New answers tagged nails
Unless the gypsum board is attached directly to the underside of the roof sheathing, it is not a roofing nail. If the gypsum board is attached directly to the underside of the roof sheathing, then there are larger quality of construction issues than a protruding nail.
Looks to me like a drywall screw or nail has "bubbled out". It happens sometimes due to wall movement, especially with weather swings (like a real wet winter or a long drought). It also happens when moisture gets to a nail or screw and causes it to corrode. Hopefully your kinda new roof is not leaking. I don't see any signs of plaster discoloration ...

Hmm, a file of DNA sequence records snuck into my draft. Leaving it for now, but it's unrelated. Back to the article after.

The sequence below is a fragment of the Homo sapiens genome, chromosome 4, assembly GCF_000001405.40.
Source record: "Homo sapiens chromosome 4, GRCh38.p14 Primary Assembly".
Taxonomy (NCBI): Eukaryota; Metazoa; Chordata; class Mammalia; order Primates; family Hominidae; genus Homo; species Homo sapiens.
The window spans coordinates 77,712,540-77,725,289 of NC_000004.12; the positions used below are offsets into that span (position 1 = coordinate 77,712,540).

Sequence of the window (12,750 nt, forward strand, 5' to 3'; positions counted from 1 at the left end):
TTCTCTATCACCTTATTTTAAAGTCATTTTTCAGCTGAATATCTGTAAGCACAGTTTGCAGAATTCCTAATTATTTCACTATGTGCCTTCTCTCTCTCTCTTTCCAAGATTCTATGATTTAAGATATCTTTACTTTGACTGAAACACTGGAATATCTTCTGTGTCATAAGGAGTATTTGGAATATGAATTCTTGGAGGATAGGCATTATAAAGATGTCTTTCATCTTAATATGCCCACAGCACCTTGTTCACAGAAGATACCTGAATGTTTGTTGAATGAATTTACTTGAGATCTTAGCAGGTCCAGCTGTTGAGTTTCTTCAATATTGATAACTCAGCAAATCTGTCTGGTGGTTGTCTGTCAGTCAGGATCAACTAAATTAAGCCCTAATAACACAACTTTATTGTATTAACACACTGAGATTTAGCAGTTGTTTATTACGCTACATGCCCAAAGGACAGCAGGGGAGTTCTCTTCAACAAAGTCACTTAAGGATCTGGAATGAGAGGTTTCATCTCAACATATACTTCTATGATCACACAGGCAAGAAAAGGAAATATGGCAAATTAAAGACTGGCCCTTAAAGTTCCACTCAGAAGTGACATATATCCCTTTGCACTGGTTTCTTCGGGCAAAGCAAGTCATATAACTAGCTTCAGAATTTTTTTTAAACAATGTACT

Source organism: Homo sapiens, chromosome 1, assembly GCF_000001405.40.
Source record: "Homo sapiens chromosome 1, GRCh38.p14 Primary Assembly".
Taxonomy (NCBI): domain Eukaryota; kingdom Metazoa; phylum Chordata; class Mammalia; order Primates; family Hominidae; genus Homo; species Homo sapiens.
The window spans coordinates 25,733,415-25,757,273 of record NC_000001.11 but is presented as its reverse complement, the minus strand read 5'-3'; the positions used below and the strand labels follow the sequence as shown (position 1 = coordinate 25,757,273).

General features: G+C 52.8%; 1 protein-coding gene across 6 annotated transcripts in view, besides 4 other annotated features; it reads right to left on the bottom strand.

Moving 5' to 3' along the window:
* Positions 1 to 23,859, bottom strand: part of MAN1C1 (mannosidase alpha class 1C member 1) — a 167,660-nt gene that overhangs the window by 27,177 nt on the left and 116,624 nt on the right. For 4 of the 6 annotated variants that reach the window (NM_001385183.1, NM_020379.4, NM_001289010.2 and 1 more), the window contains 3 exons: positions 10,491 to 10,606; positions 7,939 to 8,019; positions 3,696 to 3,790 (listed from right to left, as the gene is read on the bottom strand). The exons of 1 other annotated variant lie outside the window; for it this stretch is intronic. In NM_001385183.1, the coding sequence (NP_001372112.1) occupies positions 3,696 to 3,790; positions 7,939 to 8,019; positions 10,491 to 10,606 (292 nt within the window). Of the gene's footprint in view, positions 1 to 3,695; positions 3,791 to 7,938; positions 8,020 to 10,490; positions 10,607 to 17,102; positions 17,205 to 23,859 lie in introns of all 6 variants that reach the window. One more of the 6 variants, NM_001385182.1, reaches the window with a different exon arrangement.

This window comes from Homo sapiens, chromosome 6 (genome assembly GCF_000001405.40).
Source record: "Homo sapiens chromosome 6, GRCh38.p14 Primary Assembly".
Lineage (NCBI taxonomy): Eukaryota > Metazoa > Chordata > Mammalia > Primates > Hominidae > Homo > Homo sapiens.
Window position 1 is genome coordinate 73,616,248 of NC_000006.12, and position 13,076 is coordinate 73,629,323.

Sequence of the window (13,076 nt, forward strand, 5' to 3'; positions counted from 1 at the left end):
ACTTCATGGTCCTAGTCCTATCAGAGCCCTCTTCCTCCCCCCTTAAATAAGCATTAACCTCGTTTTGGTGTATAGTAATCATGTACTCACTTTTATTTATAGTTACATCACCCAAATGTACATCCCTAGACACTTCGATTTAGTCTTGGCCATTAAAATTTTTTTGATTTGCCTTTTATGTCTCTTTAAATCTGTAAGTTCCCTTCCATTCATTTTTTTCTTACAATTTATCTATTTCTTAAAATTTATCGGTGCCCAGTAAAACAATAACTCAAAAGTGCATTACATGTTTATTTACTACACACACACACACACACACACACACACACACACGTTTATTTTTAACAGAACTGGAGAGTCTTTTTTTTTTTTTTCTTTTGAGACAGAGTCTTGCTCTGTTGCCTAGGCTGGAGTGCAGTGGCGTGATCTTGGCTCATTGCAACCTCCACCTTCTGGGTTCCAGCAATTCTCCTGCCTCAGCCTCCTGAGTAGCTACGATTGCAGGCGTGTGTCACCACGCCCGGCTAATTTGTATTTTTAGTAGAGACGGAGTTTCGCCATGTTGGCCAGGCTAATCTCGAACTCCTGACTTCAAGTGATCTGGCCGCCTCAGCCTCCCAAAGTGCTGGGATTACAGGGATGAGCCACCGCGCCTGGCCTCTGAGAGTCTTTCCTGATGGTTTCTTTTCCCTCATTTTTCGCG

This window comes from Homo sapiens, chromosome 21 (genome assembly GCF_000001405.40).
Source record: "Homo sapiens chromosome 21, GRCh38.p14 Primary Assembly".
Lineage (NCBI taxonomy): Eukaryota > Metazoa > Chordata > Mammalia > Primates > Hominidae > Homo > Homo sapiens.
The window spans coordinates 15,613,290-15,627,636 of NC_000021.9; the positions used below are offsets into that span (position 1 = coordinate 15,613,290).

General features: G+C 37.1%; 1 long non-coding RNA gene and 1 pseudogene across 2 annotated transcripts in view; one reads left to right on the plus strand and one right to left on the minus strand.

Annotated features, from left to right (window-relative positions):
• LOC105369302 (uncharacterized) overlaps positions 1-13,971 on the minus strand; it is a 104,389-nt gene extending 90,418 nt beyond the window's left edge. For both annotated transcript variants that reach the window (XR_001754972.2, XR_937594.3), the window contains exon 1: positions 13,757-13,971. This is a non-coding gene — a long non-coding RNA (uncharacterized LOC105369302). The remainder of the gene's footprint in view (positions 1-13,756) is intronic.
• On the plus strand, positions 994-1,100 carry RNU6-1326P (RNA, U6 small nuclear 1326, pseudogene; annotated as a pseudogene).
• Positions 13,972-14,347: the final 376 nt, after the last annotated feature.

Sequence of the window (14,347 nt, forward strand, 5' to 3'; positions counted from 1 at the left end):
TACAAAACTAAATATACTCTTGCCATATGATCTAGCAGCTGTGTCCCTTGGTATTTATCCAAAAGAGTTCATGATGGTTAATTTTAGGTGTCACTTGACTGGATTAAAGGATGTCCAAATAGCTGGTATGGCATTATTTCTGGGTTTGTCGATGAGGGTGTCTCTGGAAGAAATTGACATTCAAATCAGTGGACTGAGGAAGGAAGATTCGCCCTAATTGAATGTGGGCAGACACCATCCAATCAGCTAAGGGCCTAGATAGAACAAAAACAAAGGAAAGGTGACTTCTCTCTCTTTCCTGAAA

Treat it like you would ammunition. If there's no corrosion, they're probably fine. If you start using it and you get misfires, dispose of it.
While their power may be degraded, using them is not likely to be dangerous. The barrel of the nail gun is what really contains the blast.
The "mysteriously gigantic" nailers are probably 15 gauge trim nailers similar to this one: Sounds like the one that you have is a finish nailer, and is likely a smaller gauge and uses nails with smaller heads. Thus less driving power required and a smaller gun. A trim nailer will generally give you better holding power, but also higher possibility of ...
The trunking is fairly rigid and can be put in most locations without gluing it to the wall or wallpaper. It merely serves to cover and contain the wires which are already safely covered. You could cut the trunking to fit the run you want, enclose the wires and then use simple wire loops around the trunking in two or three places, held close to the wall ...
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